Stanley Johnson’s ‘shooting’ comments were not his, nor his family's, first adverse comments about the Irish

Stanley Johnson has been making headlines for his “profound” apology regarding his 2018 comments about the Irish wanting to “shoot” each other.

Read More: Read More: Boris Johnson’s father apologizes for comments on Irish shooting each other

However, his comments about the Irish while on the UK talk show ‘Good Morning Britain’ were hardly an isolated incident.  His children have expressed similarly ignorant comments about the Irish.

"Irish bog rats"

In 2016, just after the UK referendum about their EU status, Johnson allegedly used the term “Irish bog rats” while on the Channel 4 show ‘The Last Leg.’ While a video of his comments was not published online, there is a long trail of people who were, needless to say, shocked about his choice of words.

Later, in October 2018, around the same time of his ‘Good Morning Britain’ comments, Johnson was filmed discussing the issue of the Irish border in the scope of Brexit. While he does not disparage the Irish people so blatantly as in other instances, he displays a concerning lack of comprehension about the severity of the Irish border:

"There are plenty of countries in the EU where one country is in the EU and another country is not... And they don't shoot each other."

Former MEP, Stanley Johnson, believes there will be no hard border in Ireland after Brexit. pic.twitter.com/OHYJtVpAld

— Channel 4 News (@Channel4News) October 2, 2018

Stanley Johnson donning a 'Remain' shirt around the time of the 2016 UK referendum (Getty Images)

Stanley Johnson donning a 'Remain' shirt around the time of the 2016 UK referendum (Getty Images)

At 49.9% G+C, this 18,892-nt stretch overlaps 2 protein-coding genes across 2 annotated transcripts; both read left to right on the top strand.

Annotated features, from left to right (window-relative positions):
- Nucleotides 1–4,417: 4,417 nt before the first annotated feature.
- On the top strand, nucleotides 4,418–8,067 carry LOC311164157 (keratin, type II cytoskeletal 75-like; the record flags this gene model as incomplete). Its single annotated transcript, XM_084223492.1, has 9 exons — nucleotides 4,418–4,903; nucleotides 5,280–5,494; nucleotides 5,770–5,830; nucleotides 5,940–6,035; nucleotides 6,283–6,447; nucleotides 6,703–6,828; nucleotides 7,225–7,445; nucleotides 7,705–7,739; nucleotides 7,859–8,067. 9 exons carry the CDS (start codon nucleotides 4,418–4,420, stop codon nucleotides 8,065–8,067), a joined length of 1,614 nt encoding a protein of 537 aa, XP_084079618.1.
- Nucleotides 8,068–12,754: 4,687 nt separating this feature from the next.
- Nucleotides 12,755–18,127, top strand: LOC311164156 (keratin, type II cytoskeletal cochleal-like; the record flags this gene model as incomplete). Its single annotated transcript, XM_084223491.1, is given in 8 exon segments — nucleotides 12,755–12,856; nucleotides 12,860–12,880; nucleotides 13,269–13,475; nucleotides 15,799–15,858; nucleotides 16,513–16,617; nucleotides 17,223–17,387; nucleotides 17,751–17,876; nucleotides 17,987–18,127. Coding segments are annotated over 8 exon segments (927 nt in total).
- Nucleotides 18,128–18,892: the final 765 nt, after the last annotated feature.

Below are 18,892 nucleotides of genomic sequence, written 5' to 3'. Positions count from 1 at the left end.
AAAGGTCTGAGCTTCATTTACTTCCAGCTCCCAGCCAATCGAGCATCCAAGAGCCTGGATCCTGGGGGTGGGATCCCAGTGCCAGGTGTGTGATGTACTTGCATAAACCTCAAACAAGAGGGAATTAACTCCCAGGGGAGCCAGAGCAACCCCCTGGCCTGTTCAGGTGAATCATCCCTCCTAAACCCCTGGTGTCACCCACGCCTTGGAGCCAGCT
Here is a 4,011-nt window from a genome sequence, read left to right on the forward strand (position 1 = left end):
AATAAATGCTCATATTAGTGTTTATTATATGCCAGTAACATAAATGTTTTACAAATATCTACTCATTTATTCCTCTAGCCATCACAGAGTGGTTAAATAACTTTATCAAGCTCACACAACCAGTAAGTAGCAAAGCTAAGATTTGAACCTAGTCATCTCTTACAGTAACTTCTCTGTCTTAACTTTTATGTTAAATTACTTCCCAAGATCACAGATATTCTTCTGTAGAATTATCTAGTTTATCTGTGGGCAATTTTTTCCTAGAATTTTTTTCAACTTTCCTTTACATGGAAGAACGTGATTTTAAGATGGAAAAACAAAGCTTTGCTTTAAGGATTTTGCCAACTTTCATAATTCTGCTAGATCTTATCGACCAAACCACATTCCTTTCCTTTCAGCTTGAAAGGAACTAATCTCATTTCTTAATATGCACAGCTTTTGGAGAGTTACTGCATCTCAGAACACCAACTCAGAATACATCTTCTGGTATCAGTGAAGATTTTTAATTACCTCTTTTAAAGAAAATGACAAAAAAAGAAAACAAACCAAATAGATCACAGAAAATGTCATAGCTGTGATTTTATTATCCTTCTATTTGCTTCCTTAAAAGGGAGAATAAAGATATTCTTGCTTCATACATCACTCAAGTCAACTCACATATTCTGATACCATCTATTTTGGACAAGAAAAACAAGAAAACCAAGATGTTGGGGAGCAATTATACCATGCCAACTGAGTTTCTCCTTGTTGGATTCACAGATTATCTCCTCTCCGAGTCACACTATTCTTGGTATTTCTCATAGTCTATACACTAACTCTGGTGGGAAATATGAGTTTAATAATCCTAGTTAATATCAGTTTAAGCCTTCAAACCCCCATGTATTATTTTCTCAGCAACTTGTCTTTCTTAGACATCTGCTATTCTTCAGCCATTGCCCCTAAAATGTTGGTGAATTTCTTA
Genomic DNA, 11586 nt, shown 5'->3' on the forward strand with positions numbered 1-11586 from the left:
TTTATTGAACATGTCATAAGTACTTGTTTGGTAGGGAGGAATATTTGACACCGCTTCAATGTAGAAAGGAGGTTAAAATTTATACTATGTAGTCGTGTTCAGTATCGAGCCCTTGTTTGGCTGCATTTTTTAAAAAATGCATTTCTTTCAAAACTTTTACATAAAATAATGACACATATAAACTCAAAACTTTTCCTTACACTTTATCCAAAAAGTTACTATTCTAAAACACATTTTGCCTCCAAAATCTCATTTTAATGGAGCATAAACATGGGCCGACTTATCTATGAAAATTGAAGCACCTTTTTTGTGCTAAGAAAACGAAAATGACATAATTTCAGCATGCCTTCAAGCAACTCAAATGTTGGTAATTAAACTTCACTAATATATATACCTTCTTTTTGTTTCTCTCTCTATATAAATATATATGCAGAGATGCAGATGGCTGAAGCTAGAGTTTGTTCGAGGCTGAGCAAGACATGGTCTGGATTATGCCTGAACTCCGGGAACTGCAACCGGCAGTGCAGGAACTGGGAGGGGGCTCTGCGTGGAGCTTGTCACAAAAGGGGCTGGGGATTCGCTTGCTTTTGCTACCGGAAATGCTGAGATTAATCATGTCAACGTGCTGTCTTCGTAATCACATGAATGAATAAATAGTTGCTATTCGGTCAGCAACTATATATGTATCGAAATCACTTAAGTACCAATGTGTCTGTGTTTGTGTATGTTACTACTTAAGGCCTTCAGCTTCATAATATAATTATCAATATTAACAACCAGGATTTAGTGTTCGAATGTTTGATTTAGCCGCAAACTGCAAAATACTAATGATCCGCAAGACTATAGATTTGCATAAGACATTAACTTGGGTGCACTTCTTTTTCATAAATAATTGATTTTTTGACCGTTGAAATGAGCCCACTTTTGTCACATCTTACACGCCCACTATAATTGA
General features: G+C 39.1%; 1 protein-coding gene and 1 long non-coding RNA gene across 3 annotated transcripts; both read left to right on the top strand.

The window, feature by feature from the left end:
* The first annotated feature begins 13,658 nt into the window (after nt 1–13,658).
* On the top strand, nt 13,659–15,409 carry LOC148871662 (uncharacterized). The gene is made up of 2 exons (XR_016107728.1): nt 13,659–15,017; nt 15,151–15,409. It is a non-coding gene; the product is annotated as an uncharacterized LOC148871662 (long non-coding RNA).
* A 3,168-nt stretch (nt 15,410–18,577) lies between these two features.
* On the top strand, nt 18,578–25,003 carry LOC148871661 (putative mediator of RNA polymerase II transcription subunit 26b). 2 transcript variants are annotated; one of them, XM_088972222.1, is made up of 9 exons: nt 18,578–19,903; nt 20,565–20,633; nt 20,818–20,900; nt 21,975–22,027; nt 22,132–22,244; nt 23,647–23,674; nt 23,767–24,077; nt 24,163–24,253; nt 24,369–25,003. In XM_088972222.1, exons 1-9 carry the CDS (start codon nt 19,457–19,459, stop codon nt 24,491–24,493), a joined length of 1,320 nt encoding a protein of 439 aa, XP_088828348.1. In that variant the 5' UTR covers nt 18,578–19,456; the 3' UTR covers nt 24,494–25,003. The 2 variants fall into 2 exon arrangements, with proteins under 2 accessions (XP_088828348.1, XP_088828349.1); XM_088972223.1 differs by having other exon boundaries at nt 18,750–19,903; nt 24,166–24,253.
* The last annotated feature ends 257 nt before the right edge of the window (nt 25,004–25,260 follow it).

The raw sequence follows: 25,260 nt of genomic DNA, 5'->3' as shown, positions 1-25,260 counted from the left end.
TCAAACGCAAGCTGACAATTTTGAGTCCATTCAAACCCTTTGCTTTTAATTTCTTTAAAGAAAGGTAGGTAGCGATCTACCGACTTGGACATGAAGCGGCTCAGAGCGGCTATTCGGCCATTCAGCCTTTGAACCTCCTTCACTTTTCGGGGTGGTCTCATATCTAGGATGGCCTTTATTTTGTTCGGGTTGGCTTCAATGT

Worth noting is that during the 2016 EU referendum, Stanley Johnson was a “staunch” member of the ‘Remain’ side, in stark contrast to his now Prime Minister son Boris. However, the following year, Stanley reversed his position, saying: “the time has come to bail out.

Read More: Boris Johnson's brother steps down, feels "torn between family loyalty and the national interest"

Irish border issue "dictated by folly"

Stanley Johnson and his son, Prime Minister Boris Johnson (Getty Images)

Stanley Johnson and his son, Prime Minister Boris Johnson (Getty Images)

As the patriarch of the Johnson family, it is no surprise that his children have since echoed his ignorant statements not only about the Irish.

In 2018, before he became Prime Minister in the wake of Theresa May's resignation amidst the stalled Brexit negotiations, a leaked recording obtained by BuzzFeed displayed Johnson's complete disregard for the significance of the Irish border issue in the scope of Brexit: “It’s so small and there are so few firms that actually use that border regularly, it’s just beyond belief that we’re allowing the tail to wag the dog in this way. We’re allowing the whole of our agenda to be dictated by this folly.”

In 2019, after he became Prime Minister, Johnson questioned why Ireland’s Taoiseach Leo Varadkar “isn’t called Murphy like the rest of them?

Read More: British always treated Irish with contempt say top Irish ex-ambassadors

"Moronic" reference

Stanley Johnson and his daughter, journalist Rachel Johnson (Getty Images)

Stanley Johnson and his daughter, journalist Rachel Johnson (Getty Images)

And lest we forget journalist Rachel, sister to Boris and daughter of Stanley, who, after Ireland’s abortion referendum, was forced to apologize for a now-deleted tweet which read:

“Huge praise to Beth Rigby and Kay Burley of Sky News who produced world-class award-winning reporting every step of the way of this powerful and moving and divisive story – and also helped comprehension (in mainland UK) by speaking in clear English not Gaelic throughout.”

She later apologized:

I made a moronic reference to "Gaelic" in my tweet about TV coverage of the Irish abortion referendum yesterday and Twitter has rightly pointed out in how many ways I fecked up in using that word. Sorry.

— Rachel Johnson (@RachelSJohnson) May 27, 2018

Turns out Stanley Johnson's comments about the Irish 'shooting' each other wasn't an isolated incident.Getty Images